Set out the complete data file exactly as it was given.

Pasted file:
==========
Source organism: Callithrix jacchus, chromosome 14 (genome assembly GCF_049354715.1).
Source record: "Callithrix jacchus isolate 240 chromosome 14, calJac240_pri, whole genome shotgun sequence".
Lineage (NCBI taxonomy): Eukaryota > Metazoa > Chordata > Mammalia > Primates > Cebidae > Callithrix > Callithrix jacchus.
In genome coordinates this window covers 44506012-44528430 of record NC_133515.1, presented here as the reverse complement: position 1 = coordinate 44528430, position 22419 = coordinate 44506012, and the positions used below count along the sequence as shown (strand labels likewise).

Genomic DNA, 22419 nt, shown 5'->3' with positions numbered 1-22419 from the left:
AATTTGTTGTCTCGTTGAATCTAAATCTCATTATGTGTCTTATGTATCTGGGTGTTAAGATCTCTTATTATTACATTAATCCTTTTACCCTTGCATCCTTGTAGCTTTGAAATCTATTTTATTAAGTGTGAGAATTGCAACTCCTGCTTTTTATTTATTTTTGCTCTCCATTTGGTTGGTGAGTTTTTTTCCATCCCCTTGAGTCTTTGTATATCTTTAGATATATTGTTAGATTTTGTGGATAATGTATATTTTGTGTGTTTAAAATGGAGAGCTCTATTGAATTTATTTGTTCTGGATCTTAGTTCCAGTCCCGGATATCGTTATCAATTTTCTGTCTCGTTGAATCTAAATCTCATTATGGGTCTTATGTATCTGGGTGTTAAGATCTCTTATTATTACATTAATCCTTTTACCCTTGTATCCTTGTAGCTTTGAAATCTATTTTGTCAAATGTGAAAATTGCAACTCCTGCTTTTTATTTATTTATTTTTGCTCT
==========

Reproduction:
Source organism: Callithrix jacchus, chromosome 14 (genome assembly GCF_049354715.1).
Source record: "Callithrix jacchus isolate 240 chromosome 14, calJac240_pri, whole genome shotgun sequence".
Lineage (NCBI taxonomy): Eukaryota > Metazoa > Chordata > Mammalia > Primates > Cebidae > Callithrix > Callithrix jacchus.
In genome coordinates this window covers 44506012-44528430 of record NC_133515.1, presented here as the reverse complement: position 1 = coordinate 44528430, position 22419 = coordinate 44506012, and the positions used below count along the sequence as shown (strand labels likewise).

Genomic DNA, 22419 nt, shown 5'->3' with positions numbered 1-22419 from the left:
AATTTGTTGTCTCGTTGAATCTAAATCTCATTATGTGTCTTATGTATCTGGGTGTTAAGATCTCTTATTATTACATTAATCCTTTTACCCTTGCATCCTTGTAGCTTTGAAATCTATTTTATTAAGTGTGAGAATTGCAACTCCTGCTTTTTATTTATTTTTGCTCTCCATTTGGTTGGTGAGTTTTTTTCCATCCCCTTGAGTCTTTGTATATCTTTAGATATATTGTTAGATTTTGTGGATAATGTATATTTTGTGTGTTTAAAATGGAGAGCTCTATTGAATTTATTTGTTCTGGATCTTAGTTCCAGTCCCGGATATCGTTATCAATTTTCTGTCTCGTTGAATCTAAATCTCATTATGGGTCTTATGTATCTGGGTGTTAAGATCTCTTATTATTACATTAATCCTTTTACCCTTGTATCCTTGTAGCTTTGAAATCTATTTTGTCAAATGTGAAAATTGCAACTCCTGCTTTTTATTTATTTATTTTTGCTCT